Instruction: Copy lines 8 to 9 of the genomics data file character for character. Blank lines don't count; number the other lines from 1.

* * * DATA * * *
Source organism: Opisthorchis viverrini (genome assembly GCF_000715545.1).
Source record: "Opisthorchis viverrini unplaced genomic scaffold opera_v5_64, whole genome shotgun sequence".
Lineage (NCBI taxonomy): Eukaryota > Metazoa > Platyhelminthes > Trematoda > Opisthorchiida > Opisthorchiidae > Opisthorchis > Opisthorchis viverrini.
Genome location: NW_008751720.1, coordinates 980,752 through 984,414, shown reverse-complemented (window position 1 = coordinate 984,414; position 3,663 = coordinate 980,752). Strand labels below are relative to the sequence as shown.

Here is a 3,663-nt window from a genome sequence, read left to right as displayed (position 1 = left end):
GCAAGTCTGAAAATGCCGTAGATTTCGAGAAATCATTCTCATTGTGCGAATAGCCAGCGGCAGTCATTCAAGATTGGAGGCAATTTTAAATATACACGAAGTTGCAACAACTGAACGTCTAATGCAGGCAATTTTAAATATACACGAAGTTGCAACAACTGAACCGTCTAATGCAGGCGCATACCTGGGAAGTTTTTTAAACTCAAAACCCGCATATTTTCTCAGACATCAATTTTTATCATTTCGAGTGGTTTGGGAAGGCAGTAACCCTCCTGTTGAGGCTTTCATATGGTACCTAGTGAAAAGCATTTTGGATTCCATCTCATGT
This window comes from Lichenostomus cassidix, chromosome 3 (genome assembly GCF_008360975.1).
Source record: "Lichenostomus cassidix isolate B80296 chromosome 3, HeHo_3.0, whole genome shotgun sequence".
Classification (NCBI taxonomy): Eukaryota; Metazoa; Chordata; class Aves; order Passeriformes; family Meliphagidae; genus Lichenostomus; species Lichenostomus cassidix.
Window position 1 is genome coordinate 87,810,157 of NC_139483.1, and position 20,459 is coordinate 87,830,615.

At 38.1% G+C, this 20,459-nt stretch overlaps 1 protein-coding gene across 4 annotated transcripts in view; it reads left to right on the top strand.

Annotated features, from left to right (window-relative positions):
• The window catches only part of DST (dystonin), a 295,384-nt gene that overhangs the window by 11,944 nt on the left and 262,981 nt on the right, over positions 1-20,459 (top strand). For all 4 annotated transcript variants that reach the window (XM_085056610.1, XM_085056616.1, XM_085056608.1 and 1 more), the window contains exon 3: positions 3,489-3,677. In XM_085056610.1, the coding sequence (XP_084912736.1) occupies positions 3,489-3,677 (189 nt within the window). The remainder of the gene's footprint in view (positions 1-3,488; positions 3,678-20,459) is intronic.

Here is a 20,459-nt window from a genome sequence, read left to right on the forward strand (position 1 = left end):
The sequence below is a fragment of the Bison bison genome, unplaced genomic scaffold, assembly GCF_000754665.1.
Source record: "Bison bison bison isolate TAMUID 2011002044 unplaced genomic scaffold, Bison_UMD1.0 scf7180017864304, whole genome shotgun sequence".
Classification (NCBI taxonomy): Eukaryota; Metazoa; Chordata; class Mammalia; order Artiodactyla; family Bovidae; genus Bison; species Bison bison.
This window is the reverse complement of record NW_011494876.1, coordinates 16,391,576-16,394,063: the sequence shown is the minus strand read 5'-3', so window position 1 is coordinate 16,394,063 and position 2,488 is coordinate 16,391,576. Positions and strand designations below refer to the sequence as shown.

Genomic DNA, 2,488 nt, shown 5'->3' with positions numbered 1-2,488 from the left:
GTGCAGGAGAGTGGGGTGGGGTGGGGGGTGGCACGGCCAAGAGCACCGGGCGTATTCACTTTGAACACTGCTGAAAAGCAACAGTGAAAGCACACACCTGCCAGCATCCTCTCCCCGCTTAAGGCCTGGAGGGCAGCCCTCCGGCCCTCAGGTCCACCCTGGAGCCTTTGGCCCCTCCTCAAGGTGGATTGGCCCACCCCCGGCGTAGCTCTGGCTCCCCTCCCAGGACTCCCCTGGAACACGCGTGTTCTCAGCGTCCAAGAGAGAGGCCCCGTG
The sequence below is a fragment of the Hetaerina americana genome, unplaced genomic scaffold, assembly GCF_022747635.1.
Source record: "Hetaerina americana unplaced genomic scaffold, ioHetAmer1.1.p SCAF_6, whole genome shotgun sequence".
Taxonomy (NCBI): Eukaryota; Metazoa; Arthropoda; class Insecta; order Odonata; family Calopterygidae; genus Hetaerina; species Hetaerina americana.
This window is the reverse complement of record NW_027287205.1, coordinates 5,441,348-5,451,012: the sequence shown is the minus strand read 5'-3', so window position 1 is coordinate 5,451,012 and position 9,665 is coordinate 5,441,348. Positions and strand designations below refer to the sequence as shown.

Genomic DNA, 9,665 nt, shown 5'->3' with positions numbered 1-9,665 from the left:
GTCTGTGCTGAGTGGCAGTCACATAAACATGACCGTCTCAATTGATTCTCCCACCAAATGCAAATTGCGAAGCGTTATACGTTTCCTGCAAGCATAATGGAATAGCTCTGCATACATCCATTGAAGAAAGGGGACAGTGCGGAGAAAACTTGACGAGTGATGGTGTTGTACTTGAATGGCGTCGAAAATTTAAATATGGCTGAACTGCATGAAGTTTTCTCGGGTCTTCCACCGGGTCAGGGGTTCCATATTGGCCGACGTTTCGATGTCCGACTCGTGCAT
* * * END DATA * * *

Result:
Source record: "Lichenostomus cassidix isolate B80296 chromosome 3, HeHo_3.0, whole genome shotgun sequence".
Classification (NCBI taxonomy): Eukaryota; Metazoa; Chordata; class Aves; order Passeriformes; family Meliphagidae; genus Lichenostomus; species Lichenostomus cassidix.